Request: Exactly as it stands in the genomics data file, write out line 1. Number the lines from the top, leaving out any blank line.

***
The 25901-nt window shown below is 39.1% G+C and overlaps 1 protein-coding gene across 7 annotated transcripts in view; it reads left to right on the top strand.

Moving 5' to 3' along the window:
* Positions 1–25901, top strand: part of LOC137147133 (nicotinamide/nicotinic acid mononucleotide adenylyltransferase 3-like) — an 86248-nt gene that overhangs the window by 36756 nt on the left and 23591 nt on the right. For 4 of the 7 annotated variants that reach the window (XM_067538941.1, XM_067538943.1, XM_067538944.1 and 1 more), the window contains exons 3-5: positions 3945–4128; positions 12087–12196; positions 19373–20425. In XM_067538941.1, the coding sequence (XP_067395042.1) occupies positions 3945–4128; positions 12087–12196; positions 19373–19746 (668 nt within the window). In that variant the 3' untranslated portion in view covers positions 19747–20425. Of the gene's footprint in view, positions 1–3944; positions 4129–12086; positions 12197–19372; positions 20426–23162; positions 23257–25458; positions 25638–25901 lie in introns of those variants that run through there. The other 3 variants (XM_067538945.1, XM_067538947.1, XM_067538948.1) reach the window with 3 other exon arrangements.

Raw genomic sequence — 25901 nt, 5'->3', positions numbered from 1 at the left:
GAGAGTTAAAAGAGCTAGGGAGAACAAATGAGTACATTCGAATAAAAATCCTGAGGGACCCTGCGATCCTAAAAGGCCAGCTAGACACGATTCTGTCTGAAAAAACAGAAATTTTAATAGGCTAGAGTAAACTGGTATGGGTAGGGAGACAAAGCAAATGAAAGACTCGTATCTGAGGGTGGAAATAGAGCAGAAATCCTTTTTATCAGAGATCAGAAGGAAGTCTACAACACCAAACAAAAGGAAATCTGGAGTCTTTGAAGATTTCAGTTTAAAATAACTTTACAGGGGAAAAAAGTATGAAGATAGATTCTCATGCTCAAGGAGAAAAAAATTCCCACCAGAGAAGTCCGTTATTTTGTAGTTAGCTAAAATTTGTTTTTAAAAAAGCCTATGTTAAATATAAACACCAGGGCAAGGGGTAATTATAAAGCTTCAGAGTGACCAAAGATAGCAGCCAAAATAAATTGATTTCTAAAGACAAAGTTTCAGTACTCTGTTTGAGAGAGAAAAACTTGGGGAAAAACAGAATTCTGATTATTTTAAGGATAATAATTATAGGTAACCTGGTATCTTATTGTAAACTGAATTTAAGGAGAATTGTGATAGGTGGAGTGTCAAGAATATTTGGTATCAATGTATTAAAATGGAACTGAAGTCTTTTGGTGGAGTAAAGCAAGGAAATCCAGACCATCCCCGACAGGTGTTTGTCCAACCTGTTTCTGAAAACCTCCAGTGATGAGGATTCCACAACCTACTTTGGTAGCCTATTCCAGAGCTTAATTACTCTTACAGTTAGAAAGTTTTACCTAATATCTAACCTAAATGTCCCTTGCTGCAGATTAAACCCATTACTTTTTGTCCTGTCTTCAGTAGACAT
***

The 25901-nt window shown below is 39.1% G+C and overlaps 1 protein-coding gene across 7 annotated transcripts in view; it reads left to right on the top strand.